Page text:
The culture today promotes alcohol use. It is easy for people to get in trouble and drink to excess with enticing bottles and drinks for every occasion await. Excessive alcohol consumption is not only accepted but promoted by a growing industry. Commercials of scantily clad women and no-holds-bared party scenes suggest that those who don’t drink are missing out. This all leads to alcohol problems for many young people in the state of Georgia. Often people think that alcoholics are only people who sleep on the streets and drink out of brown paper bags. However, new research is proving that the most common age group for those struggling with alcohol abuse is young adults. Turning to hard liquors and binge drinking at an early age spells trouble. But of course, alcoholism can hurt people from all age groups. It’s a problem for the elderly and the very young - even for some too young to legally drink. If you’re old enough to read this, you’re old enough to understand that you need help to overcome your alcohol addiction. If you’re an alcoholic, it’s no exaggeration to say that your life may be at stake.
Very Real Risks
According to a 2018 survey by the National Institute of Alcohol Abuse and Alcoholism, 14 million adults had Alcohol Use Disorder, or AUD. They define AUD as “a chronic relapsing brain disease characterized by an impaired ability to stop or control alcohol use despite adverse social, occupational, or health consequences.” The social consequences of AUD include losing relationships with family members or friends. In some cases, they could also include spending time in jail. Alcoholism has been linked to many crimes. The occupational consequences of AUD include problems in the workplace, including losing your job. The health consequences of AUD would include liver disease and cirrhosis, among other terrible diseases.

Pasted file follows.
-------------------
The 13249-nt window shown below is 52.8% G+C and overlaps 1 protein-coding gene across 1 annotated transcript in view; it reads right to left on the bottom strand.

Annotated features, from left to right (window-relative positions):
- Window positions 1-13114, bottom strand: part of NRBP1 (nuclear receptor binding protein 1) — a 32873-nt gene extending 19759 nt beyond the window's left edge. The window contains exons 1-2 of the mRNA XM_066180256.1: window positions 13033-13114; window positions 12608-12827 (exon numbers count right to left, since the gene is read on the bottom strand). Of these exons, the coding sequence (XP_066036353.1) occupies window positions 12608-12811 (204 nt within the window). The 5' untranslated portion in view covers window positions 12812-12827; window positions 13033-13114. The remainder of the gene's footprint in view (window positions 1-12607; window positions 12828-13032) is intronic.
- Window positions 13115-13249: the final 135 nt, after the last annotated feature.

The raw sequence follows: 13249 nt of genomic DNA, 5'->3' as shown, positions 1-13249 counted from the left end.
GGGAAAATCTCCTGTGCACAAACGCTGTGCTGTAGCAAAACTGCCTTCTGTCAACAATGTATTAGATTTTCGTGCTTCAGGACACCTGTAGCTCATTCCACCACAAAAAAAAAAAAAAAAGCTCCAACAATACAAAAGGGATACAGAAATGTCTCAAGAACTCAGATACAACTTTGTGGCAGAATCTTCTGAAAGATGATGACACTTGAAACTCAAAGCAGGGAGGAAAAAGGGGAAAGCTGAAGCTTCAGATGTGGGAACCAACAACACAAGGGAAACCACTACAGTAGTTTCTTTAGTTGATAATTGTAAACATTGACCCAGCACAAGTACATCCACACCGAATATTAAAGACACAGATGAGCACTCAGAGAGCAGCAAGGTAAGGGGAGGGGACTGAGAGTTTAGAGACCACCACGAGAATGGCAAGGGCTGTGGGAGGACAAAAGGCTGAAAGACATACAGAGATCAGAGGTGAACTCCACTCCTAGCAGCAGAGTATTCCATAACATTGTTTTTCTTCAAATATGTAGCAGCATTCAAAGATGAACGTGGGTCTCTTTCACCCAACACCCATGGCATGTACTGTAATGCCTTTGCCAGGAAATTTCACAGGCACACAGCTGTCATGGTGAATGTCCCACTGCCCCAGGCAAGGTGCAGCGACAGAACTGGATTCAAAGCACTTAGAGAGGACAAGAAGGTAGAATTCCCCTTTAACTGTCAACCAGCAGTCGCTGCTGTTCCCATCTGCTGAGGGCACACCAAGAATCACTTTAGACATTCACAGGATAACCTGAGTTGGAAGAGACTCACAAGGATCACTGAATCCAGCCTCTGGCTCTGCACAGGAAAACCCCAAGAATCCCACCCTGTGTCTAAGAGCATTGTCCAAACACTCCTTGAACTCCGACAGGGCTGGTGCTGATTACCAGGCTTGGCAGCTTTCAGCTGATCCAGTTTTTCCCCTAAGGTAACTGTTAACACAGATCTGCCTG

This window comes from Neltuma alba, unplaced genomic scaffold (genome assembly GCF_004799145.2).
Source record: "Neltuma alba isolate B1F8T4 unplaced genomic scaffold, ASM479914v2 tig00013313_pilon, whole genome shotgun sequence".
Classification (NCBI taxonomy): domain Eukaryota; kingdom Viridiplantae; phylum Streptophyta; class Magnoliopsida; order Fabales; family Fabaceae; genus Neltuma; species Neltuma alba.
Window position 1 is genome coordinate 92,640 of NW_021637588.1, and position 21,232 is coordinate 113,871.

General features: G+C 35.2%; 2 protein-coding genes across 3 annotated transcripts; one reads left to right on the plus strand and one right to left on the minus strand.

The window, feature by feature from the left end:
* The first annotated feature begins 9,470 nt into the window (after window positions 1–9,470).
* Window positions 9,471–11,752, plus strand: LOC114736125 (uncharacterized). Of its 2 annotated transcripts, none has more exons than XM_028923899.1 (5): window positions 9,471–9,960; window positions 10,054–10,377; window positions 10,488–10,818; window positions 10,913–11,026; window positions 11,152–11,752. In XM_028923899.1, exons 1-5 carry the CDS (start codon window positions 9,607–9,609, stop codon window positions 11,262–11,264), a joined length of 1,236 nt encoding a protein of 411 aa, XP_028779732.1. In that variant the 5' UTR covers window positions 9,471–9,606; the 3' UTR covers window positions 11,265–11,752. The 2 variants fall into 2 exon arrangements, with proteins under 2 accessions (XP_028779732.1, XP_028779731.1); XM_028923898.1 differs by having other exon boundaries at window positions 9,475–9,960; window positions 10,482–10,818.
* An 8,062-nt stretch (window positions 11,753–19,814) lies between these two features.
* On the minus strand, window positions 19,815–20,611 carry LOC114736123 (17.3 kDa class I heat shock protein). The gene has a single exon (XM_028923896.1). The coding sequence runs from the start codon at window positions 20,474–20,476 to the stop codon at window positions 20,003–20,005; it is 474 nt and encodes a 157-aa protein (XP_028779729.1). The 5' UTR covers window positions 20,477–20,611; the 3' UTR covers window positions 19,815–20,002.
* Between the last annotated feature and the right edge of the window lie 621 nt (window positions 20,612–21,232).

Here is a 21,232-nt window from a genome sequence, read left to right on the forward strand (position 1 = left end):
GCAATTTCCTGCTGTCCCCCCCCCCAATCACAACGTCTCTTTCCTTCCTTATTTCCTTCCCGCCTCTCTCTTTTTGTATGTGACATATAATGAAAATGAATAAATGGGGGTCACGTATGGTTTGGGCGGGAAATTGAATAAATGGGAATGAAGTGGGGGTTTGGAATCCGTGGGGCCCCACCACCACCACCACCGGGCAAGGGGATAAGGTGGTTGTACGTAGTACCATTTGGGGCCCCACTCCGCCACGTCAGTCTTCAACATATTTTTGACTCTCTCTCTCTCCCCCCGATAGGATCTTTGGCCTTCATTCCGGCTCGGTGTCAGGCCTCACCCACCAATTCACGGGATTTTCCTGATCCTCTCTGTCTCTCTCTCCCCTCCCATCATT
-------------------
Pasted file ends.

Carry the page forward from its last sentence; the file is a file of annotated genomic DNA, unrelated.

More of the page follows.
Alcohol can also affect your brain and nervous system, making it difficult to speak clearly or remember things. Did you know that some forms of cancer are linked to alcoholism? Certain cancers of the mouth, throat and esophagus are linked to alcoholism. The more alcohol a person drinks, the more they are at risk of developing alcohol-related cancers. Perhaps you already know too well about some of these diseases. Or perhaps alcohol has changed your life in other ways. Perhaps you have lost relationships or jobs due to your addiction. When these consequences become a part of your life, you know you have become an addict. You know the time has come to seek help.
Detox and Rehab
It has been demonstrated that the best way of saying goodbye to alcohol when you are an addict is to put yourself through a detox program. Medical detoxification (or detox) helps eliminate the body’s physical dependence on alcohol or whatever substance the body has been consuming. Without those harmful chemicals, your body will be better prepared for the rehab treatment. Detox is also a chance for health care workers to analyze you and determine other treatment methods that can help. Caregivers will be able to figure out what else you may need to help keep harmful toxins out of your body. That’s another benefit of reaching out for help. Qualified professionals will be able to learn what your body may need to help overcome your addiction.
A supervised detoxification process is far more effective than trying to go it alone. If you’ve tried to go ‘cold turkey’ before and failed, it was likely because you didn’t have the right help at your disposal. You may not have had anyone there to encourage you or help your body prepare for the experience. You may have suffered painful withdrawal symptoms because there was no way of getting through them without pain. That doesn’t have to happen again. When you go through a supervised detox, qualified staff will be there to help relieve the painful withdrawal symptoms. These are the first steps in a process of learning how to live without alcohol controlling your life. No matter how severe your addiction is, it is never too late to reverse the process and begin living a new life. If you live in the Atlanta, Georgia area, you can call (678) 616-2926 for more information about detox procedures.